Concordance between the two independent coders for the 10% subsample of the observation period was calculated for a 170 ms or five frames tolerance window. Mean percentage of agreement was 92.72% (SD = 8.64, range: 64.30 − 100). Average inter-rater agreement with Cohen’s kappa was very low (M = 0.15, SD = 0.39, range: −0.2 − 1). Because very low kappa has been reported to possibly occur under certain conditions despite high agreement percentage (Feinstein and Cicchetti, 1990), the codings were nevertheless accepted.
The 53 participants showed during baseline, transitions and stimulus video a total of 24,361 blinks. During stimulus presentation, the participants showed 22,546 blinks, with an average blink rate of 20.88 blinks per minute (SD = 11.07). Four participants were excluded from further analyses because their blink rate was more than two standard deviations above the coded sample’s mean.
Media Events: Optical Flow
For the first type of media events, optical flow in the stimulus video was analyzed to identify instances with a high change rate in visual information. To quantify optical flow, the Birdman excerpt was processed with the OpenCV toolbox (Bradski, 2000; OpenCV, 2014) and an included algorithm for the detection of optical flow (Farnebäck, 2003). The algorithm was used to compute optical flow between all consecutive frames of the stimulus video. The resulting vector with optical flow values between video frames was processed further in GNU Octave (Eaton and Octave Community, 2015; Eaton et al., 2015a,b): first, the signal was smoothed with a 12 frames or 0.5 s moving average filter. Then, the findpeaks function from the Octave signal processing package (Various authors and Miller, 2015) was used to identify peaks with a height of at least two standard deviations of the detrended, smoothed optical flow vector, with a minimum peak width of one frame, and a minimum distance between peaks of 48 frames or 2 s. According to visual inspection, these parameters represented the signal’s peaks sufficiently well. The detection algorithm identified 55 peaks. These peaks were numbered consecutively, and their timestamps were integrated with individual blink time stamps from behavior coding.
This computational approach can be used to analyze video material efficiently, and is useful to test assumptions according to which blink timing is sensitive to the flow of information in the visual channel. However, this approach is content blind, since it is irrelevant what exactly caused optical flow in the stimulus. Therefore, in order to gain more interpretative capacity, we also coded theoretically derived media events in the stimulus video to increase content sensitivity of analyses.
Media Events: Cinematic Structure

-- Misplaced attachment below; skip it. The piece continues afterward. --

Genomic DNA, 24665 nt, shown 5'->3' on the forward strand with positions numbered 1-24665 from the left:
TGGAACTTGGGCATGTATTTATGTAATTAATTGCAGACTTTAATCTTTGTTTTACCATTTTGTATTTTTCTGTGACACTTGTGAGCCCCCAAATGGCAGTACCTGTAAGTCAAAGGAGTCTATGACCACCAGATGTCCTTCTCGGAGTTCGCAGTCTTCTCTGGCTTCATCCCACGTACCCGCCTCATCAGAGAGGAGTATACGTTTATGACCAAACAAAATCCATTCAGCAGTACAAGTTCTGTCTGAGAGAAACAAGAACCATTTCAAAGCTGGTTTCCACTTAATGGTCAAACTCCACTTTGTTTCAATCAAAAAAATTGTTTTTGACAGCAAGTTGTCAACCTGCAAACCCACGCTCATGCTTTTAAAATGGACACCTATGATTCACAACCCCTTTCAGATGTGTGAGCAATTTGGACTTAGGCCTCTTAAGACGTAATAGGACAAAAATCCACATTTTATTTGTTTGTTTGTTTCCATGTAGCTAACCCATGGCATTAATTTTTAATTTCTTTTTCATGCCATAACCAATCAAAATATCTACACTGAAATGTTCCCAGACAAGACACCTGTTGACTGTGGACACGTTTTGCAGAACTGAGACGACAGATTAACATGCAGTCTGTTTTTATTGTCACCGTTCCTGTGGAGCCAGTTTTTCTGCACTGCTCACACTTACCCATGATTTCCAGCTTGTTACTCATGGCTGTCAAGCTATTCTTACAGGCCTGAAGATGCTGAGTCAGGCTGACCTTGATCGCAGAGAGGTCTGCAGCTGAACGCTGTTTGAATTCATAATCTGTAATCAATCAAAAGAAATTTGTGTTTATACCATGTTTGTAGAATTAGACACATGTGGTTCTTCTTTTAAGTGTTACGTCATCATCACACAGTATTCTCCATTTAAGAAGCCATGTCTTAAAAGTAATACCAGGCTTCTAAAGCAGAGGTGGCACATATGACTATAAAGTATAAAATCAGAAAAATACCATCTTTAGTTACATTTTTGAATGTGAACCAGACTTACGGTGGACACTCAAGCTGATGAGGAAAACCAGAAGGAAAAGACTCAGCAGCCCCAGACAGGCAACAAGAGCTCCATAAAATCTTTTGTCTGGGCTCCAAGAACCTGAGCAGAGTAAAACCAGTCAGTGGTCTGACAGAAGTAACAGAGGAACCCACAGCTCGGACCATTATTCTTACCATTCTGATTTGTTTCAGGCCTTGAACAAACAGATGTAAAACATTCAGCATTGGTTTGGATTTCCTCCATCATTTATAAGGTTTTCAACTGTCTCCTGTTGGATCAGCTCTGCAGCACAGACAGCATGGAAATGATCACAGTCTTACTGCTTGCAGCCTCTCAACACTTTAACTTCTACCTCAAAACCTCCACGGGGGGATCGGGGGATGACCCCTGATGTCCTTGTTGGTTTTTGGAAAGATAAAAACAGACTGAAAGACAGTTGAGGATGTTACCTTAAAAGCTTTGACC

The second approach to content analysis focused on formal aspects of cinematic structure to identify instances in the stimulus that could cause reconstruction or updating of the SSM. Starting from the definition of the scene as a basic unit of film that consists of one or more shots connected by place, plot, or present persons (Monaco and Bock, 2011, p. 239), we derived several events that present new, SSM-relevant information to the viewer: First, changes of location, that is, a new room is shown in the video. Second, the camera movements of camera panning, tracking shots and spinning shots, because they make visible new parts of the mediated environment. Third, the emergence of new characters interacts with the protagonist. In addition, unpredicted events in the movie’s story were included, because they present new information which needs to be attended to, and needs to be integrated in the situation model. A code book was created with categories, definitions, coding rules, and coding examples. Two coders assessed the Birdman sequence independently in the Noldus Observer XT 11.5 software, and coded onsets for all relevant media events. Due to the fluid changes of most aspects, event onsets were less defined, so a larger tolerance window of 2 s was used for calculation of coder agreement. Initial codings showed a low coder agreement of 59.1%, with a Cohen’s kappa of κ = 0.49. Independent recoding of disagreements led to a coder agreement of 90.1%, with a Cohen’s kappa of κ = 0.87 with a 2 s tolerance window. For the final definition of media events, all cases of agreement were used, resulting in 183 events: 40 changes of location, 64 panning shots, 5 spinning shots, 51 tracking shots, 18 appearances of characters, and 5 unexpected events. With respect to the subsequent T-pattern detection, the earlier timestamp of both codings was used to define event onsets, because different timing in a sequence of events would have less impact on analysis than different order in a sequence. As for peaks in optical flow, the events in each category were numbered in sequence, and all media events were integrated with individual eye-blink data for T-pattern analysis.